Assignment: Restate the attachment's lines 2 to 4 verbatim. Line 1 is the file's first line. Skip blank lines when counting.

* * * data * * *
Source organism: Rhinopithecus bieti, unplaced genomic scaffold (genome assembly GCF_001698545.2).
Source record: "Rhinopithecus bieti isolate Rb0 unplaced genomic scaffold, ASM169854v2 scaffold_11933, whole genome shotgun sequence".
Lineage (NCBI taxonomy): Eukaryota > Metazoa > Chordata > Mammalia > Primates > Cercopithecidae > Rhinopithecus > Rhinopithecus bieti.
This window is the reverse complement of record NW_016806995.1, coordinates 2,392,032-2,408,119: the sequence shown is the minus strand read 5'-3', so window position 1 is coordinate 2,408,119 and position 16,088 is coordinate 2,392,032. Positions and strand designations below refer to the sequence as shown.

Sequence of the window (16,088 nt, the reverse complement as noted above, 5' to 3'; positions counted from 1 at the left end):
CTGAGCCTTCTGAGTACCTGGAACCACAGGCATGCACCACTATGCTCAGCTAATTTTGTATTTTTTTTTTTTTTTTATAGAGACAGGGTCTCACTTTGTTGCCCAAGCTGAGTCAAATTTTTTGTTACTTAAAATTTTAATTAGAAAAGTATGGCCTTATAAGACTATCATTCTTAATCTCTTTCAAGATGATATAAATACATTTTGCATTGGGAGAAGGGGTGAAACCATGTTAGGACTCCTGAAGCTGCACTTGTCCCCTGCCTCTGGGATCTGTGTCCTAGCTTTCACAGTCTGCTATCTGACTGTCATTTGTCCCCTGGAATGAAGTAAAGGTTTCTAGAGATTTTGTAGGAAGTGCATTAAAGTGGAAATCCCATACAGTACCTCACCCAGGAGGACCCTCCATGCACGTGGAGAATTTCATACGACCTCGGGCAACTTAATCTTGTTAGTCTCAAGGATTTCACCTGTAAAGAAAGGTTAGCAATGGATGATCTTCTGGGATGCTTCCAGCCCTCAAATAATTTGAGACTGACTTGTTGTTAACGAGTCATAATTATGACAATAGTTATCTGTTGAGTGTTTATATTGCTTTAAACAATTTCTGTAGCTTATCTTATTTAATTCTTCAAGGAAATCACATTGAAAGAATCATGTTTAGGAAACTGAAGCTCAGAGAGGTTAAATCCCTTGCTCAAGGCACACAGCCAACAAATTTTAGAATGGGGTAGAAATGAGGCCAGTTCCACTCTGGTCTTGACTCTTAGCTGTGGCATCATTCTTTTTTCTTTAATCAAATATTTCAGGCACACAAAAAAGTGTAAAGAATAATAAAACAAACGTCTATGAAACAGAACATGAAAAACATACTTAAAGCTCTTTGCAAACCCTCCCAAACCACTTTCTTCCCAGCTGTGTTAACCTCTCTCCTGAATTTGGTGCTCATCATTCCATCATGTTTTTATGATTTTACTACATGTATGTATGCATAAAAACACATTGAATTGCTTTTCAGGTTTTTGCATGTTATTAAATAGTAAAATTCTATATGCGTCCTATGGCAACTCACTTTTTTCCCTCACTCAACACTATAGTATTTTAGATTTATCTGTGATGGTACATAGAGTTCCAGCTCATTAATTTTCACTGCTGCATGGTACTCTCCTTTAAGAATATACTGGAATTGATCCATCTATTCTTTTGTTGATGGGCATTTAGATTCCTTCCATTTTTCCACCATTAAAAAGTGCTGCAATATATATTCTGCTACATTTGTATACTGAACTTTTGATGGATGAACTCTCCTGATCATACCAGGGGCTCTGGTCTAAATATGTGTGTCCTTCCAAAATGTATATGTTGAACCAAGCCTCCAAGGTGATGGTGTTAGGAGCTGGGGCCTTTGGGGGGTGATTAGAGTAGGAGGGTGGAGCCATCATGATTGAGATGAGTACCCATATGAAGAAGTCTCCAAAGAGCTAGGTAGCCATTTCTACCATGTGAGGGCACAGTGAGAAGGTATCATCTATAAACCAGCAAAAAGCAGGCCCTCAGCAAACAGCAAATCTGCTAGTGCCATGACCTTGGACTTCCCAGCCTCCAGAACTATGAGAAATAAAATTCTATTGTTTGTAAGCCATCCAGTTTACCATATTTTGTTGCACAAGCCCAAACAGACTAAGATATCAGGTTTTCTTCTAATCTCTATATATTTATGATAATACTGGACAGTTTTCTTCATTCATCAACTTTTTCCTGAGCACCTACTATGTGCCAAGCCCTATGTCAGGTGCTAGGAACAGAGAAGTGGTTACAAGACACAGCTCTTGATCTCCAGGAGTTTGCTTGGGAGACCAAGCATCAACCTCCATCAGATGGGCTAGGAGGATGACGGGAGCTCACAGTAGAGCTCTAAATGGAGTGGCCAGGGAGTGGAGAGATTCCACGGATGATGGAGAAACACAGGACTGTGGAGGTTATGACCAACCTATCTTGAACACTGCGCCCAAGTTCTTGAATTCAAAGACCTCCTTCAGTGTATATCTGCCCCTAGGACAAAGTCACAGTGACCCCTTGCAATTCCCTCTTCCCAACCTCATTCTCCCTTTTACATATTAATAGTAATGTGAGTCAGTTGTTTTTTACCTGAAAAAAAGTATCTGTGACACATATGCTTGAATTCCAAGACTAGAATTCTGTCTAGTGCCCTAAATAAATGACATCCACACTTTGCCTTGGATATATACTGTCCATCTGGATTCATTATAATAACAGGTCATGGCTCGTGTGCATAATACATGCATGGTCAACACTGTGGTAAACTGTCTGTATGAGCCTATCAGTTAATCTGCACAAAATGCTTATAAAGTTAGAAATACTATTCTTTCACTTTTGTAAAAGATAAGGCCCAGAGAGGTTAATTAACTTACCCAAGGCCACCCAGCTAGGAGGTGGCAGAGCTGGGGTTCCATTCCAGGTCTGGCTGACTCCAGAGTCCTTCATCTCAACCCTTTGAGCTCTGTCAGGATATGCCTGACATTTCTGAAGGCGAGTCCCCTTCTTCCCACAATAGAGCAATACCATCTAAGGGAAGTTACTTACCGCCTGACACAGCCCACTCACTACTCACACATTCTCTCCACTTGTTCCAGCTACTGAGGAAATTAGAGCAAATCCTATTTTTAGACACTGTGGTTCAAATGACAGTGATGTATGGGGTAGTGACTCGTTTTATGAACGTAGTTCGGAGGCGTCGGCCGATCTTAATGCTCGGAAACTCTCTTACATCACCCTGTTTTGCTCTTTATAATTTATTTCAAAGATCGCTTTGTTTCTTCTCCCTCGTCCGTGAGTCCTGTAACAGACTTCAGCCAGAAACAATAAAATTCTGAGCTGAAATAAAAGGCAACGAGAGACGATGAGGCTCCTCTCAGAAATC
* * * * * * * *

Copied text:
Source record: "Rhinopithecus bieti isolate Rb0 unplaced genomic scaffold, ASM169854v2 scaffold_11933, whole genome shotgun sequence".
Lineage (NCBI taxonomy): Eukaryota > Metazoa > Chordata > Mammalia > Primates > Cercopithecidae > Rhinopithecus > Rhinopithecus bieti.
This window is the reverse complement of record NW_016806995.1, coordinates 2,392,032-2,408,119: the sequence shown is the minus strand read 5'-3', so window position 1 is coordinate 2,408,119 and position 16,088 is coordinate 2,392,032. Positions and strand designations below refer to the sequence as shown.